Mr. Rubens Ricupero, Secretary-General of UNCTAD, met with the Prime Minister of Côte d’Ivoire, H.E. Mr. Daniel Kablan Duncan, on Wednesday 4 February, in Geneva. They discussed the organization of two important regional conferences, as well as possibilities of strengthening technical assistance to Côte d’Ivoire in the areas of commodity diversification, debt management, and trade facilitation through further development of the Trade Point, installed in the West African country.
Côte d’Ivoire will host UNCTAD’s Third African Oil Trade Conference, in Abidjan, from 22 to 24 April. The importance of this conference for Africa is demonstrated by the fact that oil provides 40% of the continent’s total export revenue, and contributes one-third of the Gross Domestic Product in almost all the oil-producing countries in the region. For some importing countries, oil absorbs 80% of total export earnings. At a time when most African countries are deregulating their oil sector, the conference will provide an opportunity to address the formulation of new pricing policies which provide incentives to manage medium-term price risk. UNCTAD’s work in this field should contribute to a more efficient intra-African oil trade and to the emergence of new opportunities in the deregulated oil sector.
Mr. Duncan said that his country would be willing, in principle, to host a regional conference in early 1999 on diversification experiences in comodity-dependent economies. This initiative, which is a follow-up to an expert meeting on diversification in the food sector (Geneva, 1-3 September 1997), organized by UNCTAD, would provide government and private sector representatives with an opportunity to share their experiences with diversification policies, in order to reduce the vulnerability of African economies to commodity price fluctuations. The importance of this is illustrated by a recent UNCTAD estimate of the impact of price instability in coffee exports from Côte d’Ivoire. This showed that additional earnings of US$285 million could have been made by hedging on the market at the end of 1994, in order to guarantee prices for 1995 and 1996.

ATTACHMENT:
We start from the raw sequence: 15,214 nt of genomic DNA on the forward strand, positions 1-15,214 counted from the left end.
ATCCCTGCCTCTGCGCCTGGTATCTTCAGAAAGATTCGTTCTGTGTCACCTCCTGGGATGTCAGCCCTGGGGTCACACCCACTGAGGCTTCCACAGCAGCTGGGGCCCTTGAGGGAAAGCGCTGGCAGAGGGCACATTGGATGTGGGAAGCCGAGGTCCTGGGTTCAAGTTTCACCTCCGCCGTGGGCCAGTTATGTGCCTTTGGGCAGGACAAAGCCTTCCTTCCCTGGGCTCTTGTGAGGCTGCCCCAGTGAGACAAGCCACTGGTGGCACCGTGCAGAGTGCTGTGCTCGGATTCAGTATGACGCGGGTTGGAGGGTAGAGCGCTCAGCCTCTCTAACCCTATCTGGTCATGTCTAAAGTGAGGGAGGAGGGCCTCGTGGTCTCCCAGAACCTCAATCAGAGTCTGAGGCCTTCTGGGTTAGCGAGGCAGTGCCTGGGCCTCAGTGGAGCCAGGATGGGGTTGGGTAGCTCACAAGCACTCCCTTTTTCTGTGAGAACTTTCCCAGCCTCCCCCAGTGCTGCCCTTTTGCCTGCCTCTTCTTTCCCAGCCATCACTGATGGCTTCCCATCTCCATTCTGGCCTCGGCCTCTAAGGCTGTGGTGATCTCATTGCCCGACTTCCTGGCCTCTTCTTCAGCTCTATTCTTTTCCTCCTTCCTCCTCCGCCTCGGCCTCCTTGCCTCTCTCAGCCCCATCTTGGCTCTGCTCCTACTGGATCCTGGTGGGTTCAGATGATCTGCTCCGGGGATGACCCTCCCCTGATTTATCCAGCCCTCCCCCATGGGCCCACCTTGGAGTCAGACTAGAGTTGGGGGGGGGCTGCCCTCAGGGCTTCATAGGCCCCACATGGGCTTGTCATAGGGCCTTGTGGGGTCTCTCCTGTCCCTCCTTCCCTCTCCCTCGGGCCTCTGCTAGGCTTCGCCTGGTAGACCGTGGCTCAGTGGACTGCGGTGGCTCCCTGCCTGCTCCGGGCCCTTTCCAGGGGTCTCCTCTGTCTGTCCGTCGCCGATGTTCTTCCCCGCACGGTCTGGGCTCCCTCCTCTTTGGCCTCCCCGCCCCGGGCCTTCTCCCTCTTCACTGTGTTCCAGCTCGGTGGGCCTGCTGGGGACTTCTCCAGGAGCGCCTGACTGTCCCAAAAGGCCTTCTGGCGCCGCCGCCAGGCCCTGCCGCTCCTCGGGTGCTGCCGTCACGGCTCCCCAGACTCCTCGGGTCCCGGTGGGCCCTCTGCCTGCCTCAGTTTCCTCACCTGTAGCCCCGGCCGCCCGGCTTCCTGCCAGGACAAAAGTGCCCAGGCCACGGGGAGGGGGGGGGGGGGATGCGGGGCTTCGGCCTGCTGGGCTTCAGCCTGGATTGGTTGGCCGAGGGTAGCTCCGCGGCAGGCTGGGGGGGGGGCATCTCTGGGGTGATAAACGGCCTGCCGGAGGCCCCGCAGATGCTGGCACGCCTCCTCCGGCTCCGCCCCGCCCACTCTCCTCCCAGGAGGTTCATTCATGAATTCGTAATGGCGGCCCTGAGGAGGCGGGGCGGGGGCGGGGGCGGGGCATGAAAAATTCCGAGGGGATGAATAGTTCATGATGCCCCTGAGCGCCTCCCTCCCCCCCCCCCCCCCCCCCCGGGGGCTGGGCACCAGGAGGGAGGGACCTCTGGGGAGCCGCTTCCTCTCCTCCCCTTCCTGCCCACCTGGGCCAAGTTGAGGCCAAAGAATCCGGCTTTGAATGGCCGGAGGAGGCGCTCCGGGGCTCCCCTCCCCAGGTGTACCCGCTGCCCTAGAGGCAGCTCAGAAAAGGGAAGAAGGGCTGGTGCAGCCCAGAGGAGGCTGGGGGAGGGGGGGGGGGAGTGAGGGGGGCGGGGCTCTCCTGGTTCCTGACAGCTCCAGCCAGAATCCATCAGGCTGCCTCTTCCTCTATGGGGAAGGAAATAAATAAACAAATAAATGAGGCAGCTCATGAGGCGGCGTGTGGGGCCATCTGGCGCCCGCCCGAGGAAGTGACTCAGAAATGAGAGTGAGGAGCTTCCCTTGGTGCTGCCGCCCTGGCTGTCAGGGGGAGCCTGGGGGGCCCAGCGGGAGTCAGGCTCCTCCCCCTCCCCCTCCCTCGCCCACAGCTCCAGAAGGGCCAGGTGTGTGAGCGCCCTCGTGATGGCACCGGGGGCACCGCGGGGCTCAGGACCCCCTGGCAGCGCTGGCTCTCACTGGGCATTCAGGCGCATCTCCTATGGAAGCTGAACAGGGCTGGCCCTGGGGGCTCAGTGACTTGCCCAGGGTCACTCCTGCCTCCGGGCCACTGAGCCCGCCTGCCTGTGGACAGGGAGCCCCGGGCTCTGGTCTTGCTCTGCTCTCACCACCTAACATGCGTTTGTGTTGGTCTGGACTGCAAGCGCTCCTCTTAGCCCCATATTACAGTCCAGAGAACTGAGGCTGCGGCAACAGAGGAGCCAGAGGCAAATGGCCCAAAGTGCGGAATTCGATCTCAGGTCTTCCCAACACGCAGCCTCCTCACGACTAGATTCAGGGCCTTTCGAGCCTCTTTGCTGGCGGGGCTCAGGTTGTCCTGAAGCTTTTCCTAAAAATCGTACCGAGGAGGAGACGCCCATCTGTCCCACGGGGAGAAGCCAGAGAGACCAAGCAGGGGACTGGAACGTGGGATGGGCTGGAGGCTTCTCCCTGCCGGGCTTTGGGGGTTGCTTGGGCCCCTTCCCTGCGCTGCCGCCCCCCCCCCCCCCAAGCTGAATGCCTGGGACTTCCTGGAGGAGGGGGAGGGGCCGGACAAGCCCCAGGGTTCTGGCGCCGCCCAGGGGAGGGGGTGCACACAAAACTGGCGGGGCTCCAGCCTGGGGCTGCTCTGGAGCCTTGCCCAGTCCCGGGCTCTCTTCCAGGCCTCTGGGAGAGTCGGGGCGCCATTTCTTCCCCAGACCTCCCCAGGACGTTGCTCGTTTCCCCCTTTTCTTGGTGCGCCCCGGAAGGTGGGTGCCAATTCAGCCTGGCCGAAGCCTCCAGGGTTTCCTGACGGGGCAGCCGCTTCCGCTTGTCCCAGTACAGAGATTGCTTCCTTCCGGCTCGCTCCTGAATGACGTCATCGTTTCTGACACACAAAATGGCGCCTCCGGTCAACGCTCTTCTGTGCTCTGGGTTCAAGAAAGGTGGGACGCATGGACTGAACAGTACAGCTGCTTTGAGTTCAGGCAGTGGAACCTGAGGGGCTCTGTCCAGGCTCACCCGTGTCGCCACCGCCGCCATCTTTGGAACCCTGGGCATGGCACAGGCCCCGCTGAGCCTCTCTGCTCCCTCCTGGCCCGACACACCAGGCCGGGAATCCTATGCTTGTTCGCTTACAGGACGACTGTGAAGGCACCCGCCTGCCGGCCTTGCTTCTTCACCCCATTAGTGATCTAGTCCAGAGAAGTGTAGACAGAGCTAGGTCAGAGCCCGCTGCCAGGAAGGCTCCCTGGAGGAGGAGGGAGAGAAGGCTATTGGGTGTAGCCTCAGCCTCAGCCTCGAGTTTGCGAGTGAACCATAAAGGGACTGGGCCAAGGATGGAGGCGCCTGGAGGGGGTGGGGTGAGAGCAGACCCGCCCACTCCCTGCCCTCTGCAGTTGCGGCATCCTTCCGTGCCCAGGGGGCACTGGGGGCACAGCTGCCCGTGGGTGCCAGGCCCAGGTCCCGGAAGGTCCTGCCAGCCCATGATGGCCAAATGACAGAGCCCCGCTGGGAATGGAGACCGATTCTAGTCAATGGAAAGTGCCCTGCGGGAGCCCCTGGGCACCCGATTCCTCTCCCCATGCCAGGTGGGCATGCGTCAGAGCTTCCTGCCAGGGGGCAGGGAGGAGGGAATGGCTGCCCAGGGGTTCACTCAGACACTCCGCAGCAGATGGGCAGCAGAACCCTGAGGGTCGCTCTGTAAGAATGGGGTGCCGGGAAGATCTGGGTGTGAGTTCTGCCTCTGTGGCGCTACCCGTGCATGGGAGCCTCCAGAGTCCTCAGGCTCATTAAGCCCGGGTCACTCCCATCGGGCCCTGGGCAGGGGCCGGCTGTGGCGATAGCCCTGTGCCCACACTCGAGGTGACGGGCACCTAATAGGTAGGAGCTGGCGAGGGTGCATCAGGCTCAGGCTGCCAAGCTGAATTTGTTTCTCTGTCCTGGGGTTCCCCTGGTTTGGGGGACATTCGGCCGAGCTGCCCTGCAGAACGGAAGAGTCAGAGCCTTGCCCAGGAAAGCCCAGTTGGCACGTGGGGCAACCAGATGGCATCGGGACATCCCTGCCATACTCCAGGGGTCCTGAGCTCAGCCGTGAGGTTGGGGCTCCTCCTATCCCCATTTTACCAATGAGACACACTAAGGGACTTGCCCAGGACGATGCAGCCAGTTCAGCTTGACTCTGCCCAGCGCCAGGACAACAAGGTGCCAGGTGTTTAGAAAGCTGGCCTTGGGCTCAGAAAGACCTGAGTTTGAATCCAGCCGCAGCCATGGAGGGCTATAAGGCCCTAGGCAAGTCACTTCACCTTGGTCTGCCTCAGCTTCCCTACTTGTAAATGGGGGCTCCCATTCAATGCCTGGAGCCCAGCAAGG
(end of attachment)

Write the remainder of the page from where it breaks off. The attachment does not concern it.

Agreements with UNCTAD on specific needs of Côte d’Ivoire cover a technical assistance programme for strengthening the domestic economy and the country’s trading capacity. With GDP growth of 7 per cent and 6.5 per cent in 1995 and 1996 respectively, and an inflation rate of 3.5 per cent, Côte d’Ivoire, which ranks first among world exporters of cocoa and fourth among coffee exporters, has a strong potential. Growth in 1997 and 1998 is also expected to be in excess of 5 per cent. However, the Ivorian economy remains vulnerable to price fluctuations in agricultural commodities, which constitute 53 per cent of its export revenue, and highly dependent on oil, its second source of revenue. The agricultural sector is changing since the Government decided to liberalize the cocoa and coffee sectors. UNCTAD is looking at measures to help the Government in this transition period, for example through a cocoa project. The Prime Minister of Côte d’Ivoire asked UNCTAD for support in investment promotion, especially to enhance diversification in the commodity sector.
UNCTAD also contributes to human resource development and institution-building in Côte d’Ivoire, to help the country draw the maximum benefit of the Uruguay Round Agreements and to cope with future trade challenges. Such activities are being undertaken within the context of a tripartite ITC/UNCTAD/WTO Integrated programme of technical assistance for Africa.
In addition, through a programme called CAPAS (Coordinated African Programme of Assistance in Services), UNCTAD supports the Government’s efforts to respond to the new environment in the services sector. This programme helps Ivorian officials prepare to participate in multilateral negotiations under the General Agreement on Trade in Services (GATS), scheduled for the year 2000 under the auspices of the WTO.
UNCTAD has also enhanced the country’s trading capacities through the establishment of a Trade Point in Abidjan. Finally, Côte d’Ivoire is about to join the fourty countries which already adopted the debt management system developed by UNCTAD (DMFAS). Efficient debt management is crucial for Côte d’Ivoire which currently spends 63% of government revenue on debt servicing.